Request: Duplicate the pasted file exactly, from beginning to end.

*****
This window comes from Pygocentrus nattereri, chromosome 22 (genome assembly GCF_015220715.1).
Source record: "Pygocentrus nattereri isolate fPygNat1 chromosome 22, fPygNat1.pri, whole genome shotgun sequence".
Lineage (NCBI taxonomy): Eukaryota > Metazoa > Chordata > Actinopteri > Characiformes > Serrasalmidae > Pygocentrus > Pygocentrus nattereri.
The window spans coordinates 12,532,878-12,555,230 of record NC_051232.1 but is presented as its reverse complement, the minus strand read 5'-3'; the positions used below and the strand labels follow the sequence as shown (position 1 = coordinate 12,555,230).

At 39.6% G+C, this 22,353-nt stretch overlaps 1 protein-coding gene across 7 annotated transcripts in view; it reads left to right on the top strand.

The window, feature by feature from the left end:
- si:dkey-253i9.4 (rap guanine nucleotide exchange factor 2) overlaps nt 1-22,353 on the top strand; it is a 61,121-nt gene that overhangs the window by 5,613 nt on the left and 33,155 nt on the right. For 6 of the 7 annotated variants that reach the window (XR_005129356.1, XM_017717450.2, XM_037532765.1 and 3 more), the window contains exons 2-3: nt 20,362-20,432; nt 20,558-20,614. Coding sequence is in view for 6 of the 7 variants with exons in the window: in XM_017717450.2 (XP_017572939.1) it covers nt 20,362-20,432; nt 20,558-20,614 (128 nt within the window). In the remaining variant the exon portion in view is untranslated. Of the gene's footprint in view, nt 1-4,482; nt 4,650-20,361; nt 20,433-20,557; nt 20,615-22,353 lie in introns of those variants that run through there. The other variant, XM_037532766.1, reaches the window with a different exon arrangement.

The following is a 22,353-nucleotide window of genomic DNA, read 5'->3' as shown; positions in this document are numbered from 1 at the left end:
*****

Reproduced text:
This window comes from Pygocentrus nattereri, chromosome 22 (genome assembly GCF_015220715.1).
Source record: "Pygocentrus nattereri isolate fPygNat1 chromosome 22, fPygNat1.pri, whole genome shotgun sequence".
Lineage (NCBI taxonomy): Eukaryota > Metazoa > Chordata > Actinopteri > Characiformes > Serrasalmidae > Pygocentrus > Pygocentrus nattereri.
The window spans coordinates 12,532,878-12,555,230 of record NC_051232.1 but is presented as its reverse complement, the minus strand read 5'-3'; the positions used below and the strand labels follow the sequence as shown (position 1 = coordinate 12,555,230).

At 39.6% G+C, this 22,353-nt stretch overlaps 1 protein-coding gene across 7 annotated transcripts in view; it reads left to right on the top strand.

The window, feature by feature from the left end:
- si:dkey-253i9.4 (rap guanine nucleotide exchange factor 2) overlaps nt 1-22,353 on the top strand; it is a 61,121-nt gene that overhangs the window by 5,613 nt on the left and 33,155 nt on the right. For 6 of the 7 annotated variants that reach the window (XR_005129356.1, XM_017717450.2, XM_037532765.1 and 3 more), the window contains exons 2-3: nt 20,362-20,432; nt 20,558-20,614. Coding sequence is in view for 6 of the 7 variants with exons in the window: in XM_017717450.2 (XP_017572939.1) it covers nt 20,362-20,432; nt 20,558-20,614 (128 nt within the window). In the remaining variant the exon portion in view is untranslated. Of the gene's footprint in view, nt 1-4,482; nt 4,650-20,361; nt 20,433-20,557; nt 20,615-22,353 lie in introns of those variants that run through there. The other variant, XM_037532766.1, reaches the window with a different exon arrangement.

The following is a 22,353-nucleotide window of genomic DNA, read 5'->3' as shown; positions in this document are numbered from 1 at the left end: